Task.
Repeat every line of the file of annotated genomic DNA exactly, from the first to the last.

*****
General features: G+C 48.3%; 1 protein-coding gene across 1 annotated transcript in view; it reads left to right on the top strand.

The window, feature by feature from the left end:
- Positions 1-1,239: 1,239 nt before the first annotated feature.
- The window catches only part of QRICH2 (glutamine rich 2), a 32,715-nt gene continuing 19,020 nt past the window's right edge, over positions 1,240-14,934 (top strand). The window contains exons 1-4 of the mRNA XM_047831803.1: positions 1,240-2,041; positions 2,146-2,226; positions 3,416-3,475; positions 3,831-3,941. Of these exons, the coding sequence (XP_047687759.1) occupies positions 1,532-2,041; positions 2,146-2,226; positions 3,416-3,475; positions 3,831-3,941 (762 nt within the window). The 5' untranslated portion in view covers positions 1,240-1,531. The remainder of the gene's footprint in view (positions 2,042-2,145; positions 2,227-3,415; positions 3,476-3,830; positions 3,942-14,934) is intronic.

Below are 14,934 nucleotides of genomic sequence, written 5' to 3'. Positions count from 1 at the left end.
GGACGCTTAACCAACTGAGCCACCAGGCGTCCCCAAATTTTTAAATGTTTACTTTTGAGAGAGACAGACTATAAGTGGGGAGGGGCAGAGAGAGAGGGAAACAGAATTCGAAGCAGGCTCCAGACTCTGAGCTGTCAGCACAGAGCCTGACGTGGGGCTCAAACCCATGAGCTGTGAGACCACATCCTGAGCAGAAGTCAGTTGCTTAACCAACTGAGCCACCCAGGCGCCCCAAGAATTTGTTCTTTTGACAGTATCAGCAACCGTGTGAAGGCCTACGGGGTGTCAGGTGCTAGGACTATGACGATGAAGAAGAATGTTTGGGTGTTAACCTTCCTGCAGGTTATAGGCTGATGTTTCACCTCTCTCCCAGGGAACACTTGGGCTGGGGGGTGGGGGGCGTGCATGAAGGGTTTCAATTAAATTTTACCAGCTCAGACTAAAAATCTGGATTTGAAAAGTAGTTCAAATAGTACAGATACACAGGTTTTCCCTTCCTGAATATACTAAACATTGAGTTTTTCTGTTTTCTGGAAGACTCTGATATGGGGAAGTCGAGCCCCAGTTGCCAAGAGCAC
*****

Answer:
General features: G+C 48.3%; 1 protein-coding gene across 1 annotated transcript in view; it reads left to right on the top strand.

The window, feature by feature from the left end:
- Positions 1-1,239: 1,239 nt before the first annotated feature.
- The window catches only part of QRICH2 (glutamine rich 2), a 32,715-nt gene continuing 19,020 nt past the window's right edge, over positions 1,240-14,934 (top strand). The window contains exons 1-4 of the mRNA XM_047831803.1: positions 1,240-2,041; positions 2,146-2,226; positions 3,416-3,475; positions 3,831-3,941. Of these exons, the coding sequence (XP_047687759.1) occupies positions 1,532-2,041; positions 2,146-2,226; positions 3,416-3,475; positions 3,831-3,941 (762 nt within the window). The 5' untranslated portion in view covers positions 1,240-1,531. The remainder of the gene's footprint in view (positions 2,042-2,145; positions 2,227-3,415; positions 3,476-3,830; positions 3,942-14,934) is intronic.

Below are 14,934 nucleotides of genomic sequence, written 5' to 3'. Positions count from 1 at the left end.
GGACGCTTAACCAACTGAGCCACCAGGCGTCCCCAAATTTTTAAATGTTTACTTTTGAGAGAGACAGACTATAAGTGGGGAGGGGCAGAGAGAGAGGGAAACAGAATTCGAAGCAGGCTCCAGACTCTGAGCTGTCAGCACAGAGCCTGACGTGGGGCTCAAACCCATGAGCTGTGAGACCACATCCTGAGCAGAAGTCAGTTGCTTAACCAACTGAGCCACCCAGGCGCCCCAAGAATTTGTTCTTTTGACAGTATCAGCAACCGTGTGAAGGCCTACGGGGTGTCAGGTGCTAGGACTATGACGATGAAGAAGAATGTTTGGGTGTTAACCTTCCTGCAGGTTATAGGCTGATGTTTCACCTCTCTCCCAGGGAACACTTGGGCTGGGGGGTGGGGGGCGTGCATGAAGGGTTTCAATTAAATTTTACCAGCTCAGACTAAAAATCTGGATTTGAAAAGTAGTTCAAATAGTACAGATACACAGGTTTTCCCTTCCTGAATATACTAAACATTGAGTTTTTCTGTTTTCTGGAAGACTCTGATATGGGGAAGTCGAGCCCCAGTTGCCAAGAGCAC